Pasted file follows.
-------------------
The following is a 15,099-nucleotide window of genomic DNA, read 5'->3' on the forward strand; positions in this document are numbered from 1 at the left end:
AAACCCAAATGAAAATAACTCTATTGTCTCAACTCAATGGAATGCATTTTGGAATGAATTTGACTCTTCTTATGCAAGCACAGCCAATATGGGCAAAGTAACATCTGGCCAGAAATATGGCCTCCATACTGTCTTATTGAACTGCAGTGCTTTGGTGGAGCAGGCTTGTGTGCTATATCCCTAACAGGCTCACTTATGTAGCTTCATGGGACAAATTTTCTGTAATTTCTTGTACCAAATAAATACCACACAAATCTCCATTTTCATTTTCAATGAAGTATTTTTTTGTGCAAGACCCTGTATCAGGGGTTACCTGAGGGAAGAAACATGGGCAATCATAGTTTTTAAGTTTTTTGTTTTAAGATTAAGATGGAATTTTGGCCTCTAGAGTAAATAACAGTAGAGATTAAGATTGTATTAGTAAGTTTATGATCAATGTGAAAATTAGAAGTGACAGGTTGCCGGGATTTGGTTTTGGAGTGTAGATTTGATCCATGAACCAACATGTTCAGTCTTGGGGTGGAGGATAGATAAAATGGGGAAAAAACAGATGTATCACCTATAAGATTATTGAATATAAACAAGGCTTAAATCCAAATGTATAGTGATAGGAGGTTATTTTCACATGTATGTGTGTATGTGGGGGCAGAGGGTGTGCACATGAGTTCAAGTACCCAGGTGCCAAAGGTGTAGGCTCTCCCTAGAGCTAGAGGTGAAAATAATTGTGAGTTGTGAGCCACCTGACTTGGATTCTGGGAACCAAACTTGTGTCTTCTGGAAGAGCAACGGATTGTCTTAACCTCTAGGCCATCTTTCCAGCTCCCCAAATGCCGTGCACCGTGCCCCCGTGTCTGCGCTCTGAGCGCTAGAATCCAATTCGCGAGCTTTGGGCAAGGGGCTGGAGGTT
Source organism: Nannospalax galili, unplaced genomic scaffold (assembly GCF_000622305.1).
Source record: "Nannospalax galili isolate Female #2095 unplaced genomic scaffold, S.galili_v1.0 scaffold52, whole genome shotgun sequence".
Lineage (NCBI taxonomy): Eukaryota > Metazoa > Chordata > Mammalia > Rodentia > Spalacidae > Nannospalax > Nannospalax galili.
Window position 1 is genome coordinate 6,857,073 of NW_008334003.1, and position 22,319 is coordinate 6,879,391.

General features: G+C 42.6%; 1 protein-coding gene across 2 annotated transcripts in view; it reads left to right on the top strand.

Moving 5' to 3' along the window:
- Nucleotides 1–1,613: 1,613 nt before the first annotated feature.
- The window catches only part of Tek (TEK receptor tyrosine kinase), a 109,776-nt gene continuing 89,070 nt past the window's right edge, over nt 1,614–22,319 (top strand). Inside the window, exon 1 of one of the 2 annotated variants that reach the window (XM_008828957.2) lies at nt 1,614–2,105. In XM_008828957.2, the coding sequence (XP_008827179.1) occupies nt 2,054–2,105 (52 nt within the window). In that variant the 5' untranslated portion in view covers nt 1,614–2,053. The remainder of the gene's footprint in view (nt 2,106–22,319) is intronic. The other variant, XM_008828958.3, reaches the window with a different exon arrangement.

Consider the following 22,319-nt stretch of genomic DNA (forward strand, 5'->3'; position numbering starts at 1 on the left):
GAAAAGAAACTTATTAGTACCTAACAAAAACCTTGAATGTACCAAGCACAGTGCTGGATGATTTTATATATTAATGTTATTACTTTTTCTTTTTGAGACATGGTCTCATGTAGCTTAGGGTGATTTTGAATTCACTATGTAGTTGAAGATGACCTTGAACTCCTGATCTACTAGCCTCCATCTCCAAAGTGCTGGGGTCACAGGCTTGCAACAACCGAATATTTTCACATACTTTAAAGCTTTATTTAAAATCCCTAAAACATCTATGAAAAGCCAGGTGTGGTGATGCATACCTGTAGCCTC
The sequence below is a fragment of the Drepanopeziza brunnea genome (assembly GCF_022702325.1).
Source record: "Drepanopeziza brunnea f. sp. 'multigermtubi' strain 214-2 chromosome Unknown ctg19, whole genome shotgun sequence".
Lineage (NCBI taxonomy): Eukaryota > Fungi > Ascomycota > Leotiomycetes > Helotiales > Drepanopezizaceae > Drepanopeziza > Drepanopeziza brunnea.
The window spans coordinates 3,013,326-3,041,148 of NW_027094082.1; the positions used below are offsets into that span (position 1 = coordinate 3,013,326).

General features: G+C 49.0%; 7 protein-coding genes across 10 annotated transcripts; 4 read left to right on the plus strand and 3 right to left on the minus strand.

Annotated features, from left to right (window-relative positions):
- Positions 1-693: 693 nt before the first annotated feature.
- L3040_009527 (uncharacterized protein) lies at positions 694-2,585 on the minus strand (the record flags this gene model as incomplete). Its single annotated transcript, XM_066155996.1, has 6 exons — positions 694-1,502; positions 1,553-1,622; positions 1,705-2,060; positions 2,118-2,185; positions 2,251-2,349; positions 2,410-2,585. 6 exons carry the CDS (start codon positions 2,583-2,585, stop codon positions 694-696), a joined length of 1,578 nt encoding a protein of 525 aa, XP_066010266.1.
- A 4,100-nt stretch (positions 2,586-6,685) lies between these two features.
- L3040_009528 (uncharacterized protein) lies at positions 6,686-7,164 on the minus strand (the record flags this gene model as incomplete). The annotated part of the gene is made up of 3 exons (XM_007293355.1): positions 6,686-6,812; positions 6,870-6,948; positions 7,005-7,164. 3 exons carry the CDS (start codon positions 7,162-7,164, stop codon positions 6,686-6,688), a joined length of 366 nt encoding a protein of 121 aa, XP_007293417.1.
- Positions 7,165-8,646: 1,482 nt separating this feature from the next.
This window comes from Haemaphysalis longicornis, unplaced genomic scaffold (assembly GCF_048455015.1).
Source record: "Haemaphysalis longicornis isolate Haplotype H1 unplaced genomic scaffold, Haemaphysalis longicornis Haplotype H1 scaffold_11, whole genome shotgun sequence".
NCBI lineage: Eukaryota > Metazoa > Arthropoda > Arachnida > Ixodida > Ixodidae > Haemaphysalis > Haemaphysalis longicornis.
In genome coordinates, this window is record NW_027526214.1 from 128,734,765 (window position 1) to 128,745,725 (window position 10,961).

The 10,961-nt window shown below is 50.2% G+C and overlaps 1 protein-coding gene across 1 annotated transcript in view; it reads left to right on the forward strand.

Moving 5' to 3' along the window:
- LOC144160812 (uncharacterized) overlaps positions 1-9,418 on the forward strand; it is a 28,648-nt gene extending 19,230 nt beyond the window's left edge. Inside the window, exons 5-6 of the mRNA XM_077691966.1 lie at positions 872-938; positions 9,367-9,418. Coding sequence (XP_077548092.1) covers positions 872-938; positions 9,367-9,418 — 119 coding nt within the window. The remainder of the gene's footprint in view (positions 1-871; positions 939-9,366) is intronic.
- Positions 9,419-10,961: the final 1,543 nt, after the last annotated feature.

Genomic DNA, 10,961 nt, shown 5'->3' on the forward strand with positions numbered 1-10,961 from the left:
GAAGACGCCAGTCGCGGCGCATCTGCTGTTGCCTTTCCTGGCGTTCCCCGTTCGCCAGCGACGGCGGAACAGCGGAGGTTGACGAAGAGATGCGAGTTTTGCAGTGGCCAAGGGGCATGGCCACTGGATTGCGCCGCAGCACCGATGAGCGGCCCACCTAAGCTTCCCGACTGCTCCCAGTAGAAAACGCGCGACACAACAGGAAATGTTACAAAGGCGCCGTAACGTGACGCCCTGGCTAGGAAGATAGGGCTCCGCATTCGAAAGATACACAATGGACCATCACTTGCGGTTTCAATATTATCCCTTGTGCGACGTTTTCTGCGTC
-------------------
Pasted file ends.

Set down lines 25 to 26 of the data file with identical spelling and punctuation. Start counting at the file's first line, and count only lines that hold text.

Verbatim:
Source record: "Haemaphysalis longicornis isolate Haplotype H1 unplaced genomic scaffold, Haemaphysalis longicornis Haplotype H1 scaffold_11, whole genome shotgun sequence".
NCBI lineage: Eukaryota > Metazoa > Arthropoda > Arachnida > Ixodida > Ixodidae > Haemaphysalis > Haemaphysalis longicornis.